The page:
Duck is one of my favorite ingredients, and Kamo Nanban Soba became one of the most repeated summer soups in my kitchen. This dish can be made with duck tsukune (meatballs) and/or seared and thinly sliced duck breast. Duck meatballs should be pre-cooked, and they are the best when grilled. I prefer duck breast in this dish. One breast is enough for two portions. It takes time to render fat from its skin, so it makes sense to start doing it while making buckwheat noodles. The rest is simple — baste the breasts with hot rendered duck fat until 80% cooked, let rest and cool, keep refrigerated until ready to serve the soup. Thinly sliced and arranged on top of the soba in a bowl, the duck is cooked to complete doneness with steaming hot stock poured right over it.
I thought learning how to make soba at Cooking Sun would be fun but impractical skill. How would I find proper buckwheat flour and soba making tools in the U.S.? Little I knew! This summer, soba became my favorite meal.
The longer I lived in the States, the more I realized it’s possible to find almost anything in specialty food stores and online. And later, traveling places and getting edible gifts from around the world proved that unfathomable are the ways of experiencing delicious food. A few years ago, this crepes recipe sounded exotic to me because of its unusual ingredients. Later, it became an illustration for the provocative statement above. Being curious is fun!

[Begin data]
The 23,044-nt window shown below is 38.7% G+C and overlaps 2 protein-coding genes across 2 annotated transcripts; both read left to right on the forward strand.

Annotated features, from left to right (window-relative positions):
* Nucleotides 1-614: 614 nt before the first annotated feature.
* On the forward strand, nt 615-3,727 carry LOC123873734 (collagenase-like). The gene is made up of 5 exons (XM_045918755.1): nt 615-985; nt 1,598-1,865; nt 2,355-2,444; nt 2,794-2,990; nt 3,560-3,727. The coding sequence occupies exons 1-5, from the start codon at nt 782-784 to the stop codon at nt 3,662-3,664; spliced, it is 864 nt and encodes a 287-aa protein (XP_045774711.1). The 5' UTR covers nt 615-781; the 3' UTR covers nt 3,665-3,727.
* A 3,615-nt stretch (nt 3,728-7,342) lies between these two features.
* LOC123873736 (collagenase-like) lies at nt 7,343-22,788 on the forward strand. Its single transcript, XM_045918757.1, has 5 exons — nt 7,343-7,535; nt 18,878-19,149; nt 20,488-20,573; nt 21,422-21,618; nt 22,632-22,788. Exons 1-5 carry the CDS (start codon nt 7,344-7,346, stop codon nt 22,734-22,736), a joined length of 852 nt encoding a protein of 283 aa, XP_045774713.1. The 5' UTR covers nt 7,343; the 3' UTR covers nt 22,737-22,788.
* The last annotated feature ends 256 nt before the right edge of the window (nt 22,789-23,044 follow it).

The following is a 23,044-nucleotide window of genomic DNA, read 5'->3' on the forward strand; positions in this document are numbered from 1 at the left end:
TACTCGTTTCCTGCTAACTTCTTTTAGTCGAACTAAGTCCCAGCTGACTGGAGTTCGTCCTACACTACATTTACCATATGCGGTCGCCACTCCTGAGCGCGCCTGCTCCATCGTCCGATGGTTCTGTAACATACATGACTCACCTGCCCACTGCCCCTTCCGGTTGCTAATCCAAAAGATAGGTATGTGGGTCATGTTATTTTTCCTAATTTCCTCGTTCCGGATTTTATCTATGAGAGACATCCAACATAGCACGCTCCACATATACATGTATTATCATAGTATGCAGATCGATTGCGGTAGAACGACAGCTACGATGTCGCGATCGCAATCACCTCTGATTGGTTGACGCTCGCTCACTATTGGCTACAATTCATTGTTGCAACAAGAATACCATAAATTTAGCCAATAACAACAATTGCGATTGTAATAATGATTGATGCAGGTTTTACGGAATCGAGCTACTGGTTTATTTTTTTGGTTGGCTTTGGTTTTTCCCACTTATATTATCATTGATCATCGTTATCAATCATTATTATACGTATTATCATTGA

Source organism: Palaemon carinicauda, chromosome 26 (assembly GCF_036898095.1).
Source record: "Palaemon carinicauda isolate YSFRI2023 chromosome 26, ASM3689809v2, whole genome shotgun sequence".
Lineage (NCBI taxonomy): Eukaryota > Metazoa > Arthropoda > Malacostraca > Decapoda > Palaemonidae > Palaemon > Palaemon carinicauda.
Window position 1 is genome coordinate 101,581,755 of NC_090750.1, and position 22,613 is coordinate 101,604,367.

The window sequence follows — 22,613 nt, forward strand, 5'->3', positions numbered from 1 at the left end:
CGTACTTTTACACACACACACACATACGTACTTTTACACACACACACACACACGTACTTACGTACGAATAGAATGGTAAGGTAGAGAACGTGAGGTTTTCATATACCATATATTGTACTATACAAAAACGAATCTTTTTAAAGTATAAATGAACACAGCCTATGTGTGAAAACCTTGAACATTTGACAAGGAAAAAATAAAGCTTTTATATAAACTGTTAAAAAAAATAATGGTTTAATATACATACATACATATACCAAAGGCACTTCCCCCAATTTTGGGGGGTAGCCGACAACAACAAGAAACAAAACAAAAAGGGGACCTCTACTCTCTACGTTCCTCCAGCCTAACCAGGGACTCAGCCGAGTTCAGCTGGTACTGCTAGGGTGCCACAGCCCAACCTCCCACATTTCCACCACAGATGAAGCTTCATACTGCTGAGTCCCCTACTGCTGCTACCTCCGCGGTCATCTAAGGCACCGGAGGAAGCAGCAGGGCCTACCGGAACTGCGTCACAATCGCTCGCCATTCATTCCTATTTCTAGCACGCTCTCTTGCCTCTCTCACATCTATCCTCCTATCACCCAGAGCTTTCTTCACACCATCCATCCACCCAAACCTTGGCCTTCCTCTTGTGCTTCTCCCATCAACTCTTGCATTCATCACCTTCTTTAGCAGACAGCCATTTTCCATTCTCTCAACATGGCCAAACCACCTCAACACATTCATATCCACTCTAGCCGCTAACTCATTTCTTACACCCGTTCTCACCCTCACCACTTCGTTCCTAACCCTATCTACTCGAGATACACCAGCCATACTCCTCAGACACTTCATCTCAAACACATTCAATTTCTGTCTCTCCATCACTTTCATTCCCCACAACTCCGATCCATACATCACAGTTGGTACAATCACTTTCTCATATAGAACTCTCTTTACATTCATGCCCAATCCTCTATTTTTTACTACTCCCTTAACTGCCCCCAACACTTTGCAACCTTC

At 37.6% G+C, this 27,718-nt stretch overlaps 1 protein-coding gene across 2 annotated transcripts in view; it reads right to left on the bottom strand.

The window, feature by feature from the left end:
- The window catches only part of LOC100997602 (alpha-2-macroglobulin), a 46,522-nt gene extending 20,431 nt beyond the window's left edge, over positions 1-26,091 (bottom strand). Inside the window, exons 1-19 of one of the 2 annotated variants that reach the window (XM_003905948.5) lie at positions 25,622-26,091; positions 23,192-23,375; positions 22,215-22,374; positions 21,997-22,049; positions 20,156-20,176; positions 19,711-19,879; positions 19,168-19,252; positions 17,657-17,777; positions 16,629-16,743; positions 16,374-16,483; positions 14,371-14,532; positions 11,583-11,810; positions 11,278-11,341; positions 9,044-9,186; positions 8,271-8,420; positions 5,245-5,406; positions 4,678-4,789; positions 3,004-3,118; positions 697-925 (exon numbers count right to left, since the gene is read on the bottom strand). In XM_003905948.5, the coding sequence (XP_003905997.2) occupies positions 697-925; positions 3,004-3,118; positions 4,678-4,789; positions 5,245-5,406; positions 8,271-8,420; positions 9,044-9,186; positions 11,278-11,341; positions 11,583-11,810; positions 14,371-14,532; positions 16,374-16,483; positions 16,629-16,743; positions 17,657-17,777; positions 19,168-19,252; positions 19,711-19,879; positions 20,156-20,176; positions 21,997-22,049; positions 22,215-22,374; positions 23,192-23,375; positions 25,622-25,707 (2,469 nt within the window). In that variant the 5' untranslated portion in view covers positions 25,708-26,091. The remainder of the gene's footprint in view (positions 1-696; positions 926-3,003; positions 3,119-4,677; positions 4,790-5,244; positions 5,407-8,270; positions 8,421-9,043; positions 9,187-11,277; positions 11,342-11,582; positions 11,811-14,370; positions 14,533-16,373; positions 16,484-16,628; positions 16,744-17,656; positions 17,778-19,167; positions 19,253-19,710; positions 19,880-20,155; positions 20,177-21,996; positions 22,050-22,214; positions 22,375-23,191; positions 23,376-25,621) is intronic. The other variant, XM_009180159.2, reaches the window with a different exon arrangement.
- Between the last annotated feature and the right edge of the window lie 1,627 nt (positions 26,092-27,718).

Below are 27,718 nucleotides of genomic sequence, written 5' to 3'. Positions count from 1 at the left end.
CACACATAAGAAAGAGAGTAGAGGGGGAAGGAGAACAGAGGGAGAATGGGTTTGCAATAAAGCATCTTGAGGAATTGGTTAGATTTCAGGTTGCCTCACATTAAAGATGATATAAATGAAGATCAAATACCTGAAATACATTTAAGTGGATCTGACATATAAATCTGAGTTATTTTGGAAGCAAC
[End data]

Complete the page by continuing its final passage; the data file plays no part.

Cooking roasted buckwheat is easy. You need 2 parts of liquid for 1 part of buckwheat seeds. Bring water to boiling, add buckwheat, season with salt and sugar, lower heat to minimum, cover with lid, and set a timer for 15 minutes. After 15 minutes, turn off the heat, add butter and cover with lid for another 5 minutes. Fluff and serve.
Buckwheat is mostly unknown in the U.S., or at least in Southern states. Which is one the most mysterious culinary facts for me. Since we are conscious about gluten tolerance and actively discover ancient grains, doesn’t this Eastern European delicacy deserve to trend worldwide?
Buckwheat is one of the healthiest ingredients that makes the most delicious main and side dishes. It is available in bulk sections of supermarkets, sold either unroasted or roasted. Each form requires specific cooking methods and timing and can’t be substituted in recipes. Unroasted buckwheat grain is relatively soft. Even raw and dry, you can bite and easily crumble it with your teeth. It’s flavor is very subtle, and it makes a porridge when cooked with hot liquid. Good roasted buckwheat has darker tannish color and a very hard grain that doesn’t crumble. When cooked, it has fluffy texture and rich earthy and nutty taste.
I think this recipe needs to be moved here from my old website now, when we are approaching the Valentine’s Day. Because, let’s face it, there is nothing more luxuriously romantic than high quality black caviar served with Russian-style buckwheat blini and French champagne. Dinner or breakfast — doesn’t matter, it’s a win-win situation!
I have to eat my cook’s hat! When asked how to make buckwheat crepes with good taste and delicate texture, I insisted on adding some wheat flour. Not any more. I still believe nothing beats my buckwheat blini recipe with yeast, kefir, and meringue. It is the best for serving caviar. But! This adopted to…